Review Summary: a precious gem of old, the game doesn't even require an IQ of 314 to play it!
Possibly the most underrated computer game series of all time, yet also one of the more iconic, Commander Keen never reached the critical acclaim it deserved. Although it pioneered EGA graphics, shareware distribution, and (most exciting of all) a smooth-scrolling graphics engine, the series didn’t exactly win awards. The games were barely reviewed, and were never televised, going generally under the radar all the while the Mario franchise took the world by storm. How did this happen" I suppose it is because the Mario franchise came first, and by the time the first Commander Keen game came out in the same year as Super Mario World, the Mario fever had spread too far. Mario had already received the fame, and although Commander Keen would eventually gain cult status, it was too little too late. Commander Keen would be remembered and loved by all who played the games in their childhood, and that is where its legacy lies.
When recalling the classic computer game series of Commander Keen, it is impossible to forget its quirky music. Not only is it fun, but each song is perfectly suited to the levels in which the songs are played. The game is a silly adventure with bright levels and ridiculous creatures. The goal of the game is to save the eight council members that form the High Council of Gnosticus IV. Once completed, they will access the Oracle, which will tell Keen what the Shikadi (an evil race of beings made from translucent energy) are up to. The council members you must save are, well, really old. Fittingly, whenever Keen saves them, old, boring, cemetery-like music plays (‘A World of Wonderment’) – Bobby Prince thought of everything.
The music is composed of simple MIDI files that were downgraded from Sequencer Plus Gold in order to use IMF (id Music Format) and be made to play on an Adlib board. Nowadays, making MIDI music is a piece of cake, but back in the day, the process would have been difficult – Commander Keen’s music, back then, would have seemed incredible. Although the longest song is a dismal one minute and fifty six seconds, Bobby Prince managed to put character in the music that was undeniable, and infectious. Right from the get go, while exploring the world map, catchy, rockin’ music blasts through the speakers, but the experience has only just begun. Entering the first level, the extremely silly and bouncy music begins to play a long as you control Keen jumping around on his pogo stick. As expected, the music is extremely fun, and you can bet that that adds quite a bit to the already hysterically fun gameplay.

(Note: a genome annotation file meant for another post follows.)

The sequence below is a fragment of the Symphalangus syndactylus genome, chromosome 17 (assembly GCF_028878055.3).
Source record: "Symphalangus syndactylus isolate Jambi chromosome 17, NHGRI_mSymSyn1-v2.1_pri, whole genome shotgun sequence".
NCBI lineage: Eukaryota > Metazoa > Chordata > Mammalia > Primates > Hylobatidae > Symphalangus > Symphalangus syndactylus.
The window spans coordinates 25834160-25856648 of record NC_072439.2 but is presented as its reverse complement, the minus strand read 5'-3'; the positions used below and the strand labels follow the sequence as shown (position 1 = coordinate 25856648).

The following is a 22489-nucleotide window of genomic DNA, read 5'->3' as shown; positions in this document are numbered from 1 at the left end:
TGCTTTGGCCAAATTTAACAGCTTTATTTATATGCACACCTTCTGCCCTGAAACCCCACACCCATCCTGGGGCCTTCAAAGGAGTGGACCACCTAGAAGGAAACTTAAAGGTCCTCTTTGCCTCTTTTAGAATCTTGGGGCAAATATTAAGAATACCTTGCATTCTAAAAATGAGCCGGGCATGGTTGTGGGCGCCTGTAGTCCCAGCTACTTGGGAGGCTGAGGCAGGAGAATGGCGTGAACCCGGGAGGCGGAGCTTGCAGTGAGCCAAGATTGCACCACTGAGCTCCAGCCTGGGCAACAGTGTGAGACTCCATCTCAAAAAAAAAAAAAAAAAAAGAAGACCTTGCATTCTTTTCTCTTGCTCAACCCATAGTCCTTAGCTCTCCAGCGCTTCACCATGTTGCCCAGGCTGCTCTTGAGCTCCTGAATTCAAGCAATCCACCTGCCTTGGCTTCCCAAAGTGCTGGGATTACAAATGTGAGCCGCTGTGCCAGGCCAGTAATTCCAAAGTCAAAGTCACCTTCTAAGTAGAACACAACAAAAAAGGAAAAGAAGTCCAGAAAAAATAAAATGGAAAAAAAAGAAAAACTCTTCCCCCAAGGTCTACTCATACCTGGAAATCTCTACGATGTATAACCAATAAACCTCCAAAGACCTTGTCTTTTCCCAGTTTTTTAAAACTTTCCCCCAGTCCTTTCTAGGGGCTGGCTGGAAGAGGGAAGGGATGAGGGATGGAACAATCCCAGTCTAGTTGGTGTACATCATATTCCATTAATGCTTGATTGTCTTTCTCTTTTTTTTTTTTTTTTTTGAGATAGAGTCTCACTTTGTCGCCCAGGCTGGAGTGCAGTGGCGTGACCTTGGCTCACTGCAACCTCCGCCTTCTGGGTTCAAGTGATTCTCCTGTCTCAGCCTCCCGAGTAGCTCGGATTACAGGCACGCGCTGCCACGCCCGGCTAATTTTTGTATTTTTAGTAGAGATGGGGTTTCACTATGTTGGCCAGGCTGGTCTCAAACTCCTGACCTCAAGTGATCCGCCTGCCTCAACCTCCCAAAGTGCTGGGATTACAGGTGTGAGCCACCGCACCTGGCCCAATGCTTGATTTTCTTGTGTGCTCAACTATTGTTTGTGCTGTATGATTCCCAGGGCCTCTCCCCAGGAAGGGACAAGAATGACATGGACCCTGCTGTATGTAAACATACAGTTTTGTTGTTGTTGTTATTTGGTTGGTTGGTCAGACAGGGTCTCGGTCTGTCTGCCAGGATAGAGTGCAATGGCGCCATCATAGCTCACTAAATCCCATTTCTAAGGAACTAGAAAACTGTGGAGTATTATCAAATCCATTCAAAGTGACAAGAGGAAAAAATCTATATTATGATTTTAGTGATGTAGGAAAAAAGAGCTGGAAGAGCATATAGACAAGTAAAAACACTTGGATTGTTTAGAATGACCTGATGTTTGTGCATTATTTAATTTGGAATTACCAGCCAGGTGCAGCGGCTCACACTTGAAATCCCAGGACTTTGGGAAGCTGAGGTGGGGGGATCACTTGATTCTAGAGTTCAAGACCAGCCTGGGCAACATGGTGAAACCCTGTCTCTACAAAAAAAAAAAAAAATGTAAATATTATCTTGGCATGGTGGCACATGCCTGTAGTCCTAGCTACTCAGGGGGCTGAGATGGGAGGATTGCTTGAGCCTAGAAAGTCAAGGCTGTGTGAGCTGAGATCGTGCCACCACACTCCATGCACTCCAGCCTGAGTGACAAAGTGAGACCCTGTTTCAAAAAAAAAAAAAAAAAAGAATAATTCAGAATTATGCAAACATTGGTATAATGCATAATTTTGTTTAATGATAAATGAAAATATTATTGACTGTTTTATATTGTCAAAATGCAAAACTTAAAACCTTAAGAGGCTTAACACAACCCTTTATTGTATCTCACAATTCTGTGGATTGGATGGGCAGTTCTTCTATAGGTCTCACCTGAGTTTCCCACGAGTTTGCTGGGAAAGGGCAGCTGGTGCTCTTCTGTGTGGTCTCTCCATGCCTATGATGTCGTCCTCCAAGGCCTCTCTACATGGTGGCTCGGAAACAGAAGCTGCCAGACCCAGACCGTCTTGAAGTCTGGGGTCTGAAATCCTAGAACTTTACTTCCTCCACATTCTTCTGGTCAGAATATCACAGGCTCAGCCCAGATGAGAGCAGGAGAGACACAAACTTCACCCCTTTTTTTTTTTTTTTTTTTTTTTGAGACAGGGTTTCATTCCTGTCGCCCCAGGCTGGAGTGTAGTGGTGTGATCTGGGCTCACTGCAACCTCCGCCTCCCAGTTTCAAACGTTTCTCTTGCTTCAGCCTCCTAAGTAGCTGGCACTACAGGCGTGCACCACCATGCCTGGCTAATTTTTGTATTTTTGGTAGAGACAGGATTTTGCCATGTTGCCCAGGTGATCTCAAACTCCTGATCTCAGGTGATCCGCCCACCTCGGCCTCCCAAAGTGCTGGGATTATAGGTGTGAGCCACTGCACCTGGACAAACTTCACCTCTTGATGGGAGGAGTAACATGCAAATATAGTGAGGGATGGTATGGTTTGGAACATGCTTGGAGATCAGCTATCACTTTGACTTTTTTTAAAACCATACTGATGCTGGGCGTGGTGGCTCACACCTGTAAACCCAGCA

Commander Keen without its music is like bread without butter, or a sundae without ice cream – it must accompany the game or else it will feel lacking. This is especially true when considering the extremely popular song, ‘You’ve Got To Eat Your Vegetables’, which excellently describes, through music, the Dopefish: “the second-dumbest creature in the universe”. If one had to describe the soundtrack of the game in a couple words, “completely ridiculous” might come to mind. The game is fairly childish in nature, and therefore the music is as well, but this was never a negative aspect. After all, what else would you expect from a game when the main hero is an eight year old genius who constructed The Bean-with-Bacon Megarocket from old soup cans and random household objects" The Commander Keen series was always a pile of fun, and Commander Keen IV: Secret of the Oracle
was perhaps the most memorable of them all (save for the first one ever released). After playing this absurdly fun game and listening to its music, you will never look at a pogo stick in the same way again. That's all! Now go play Commander Keen!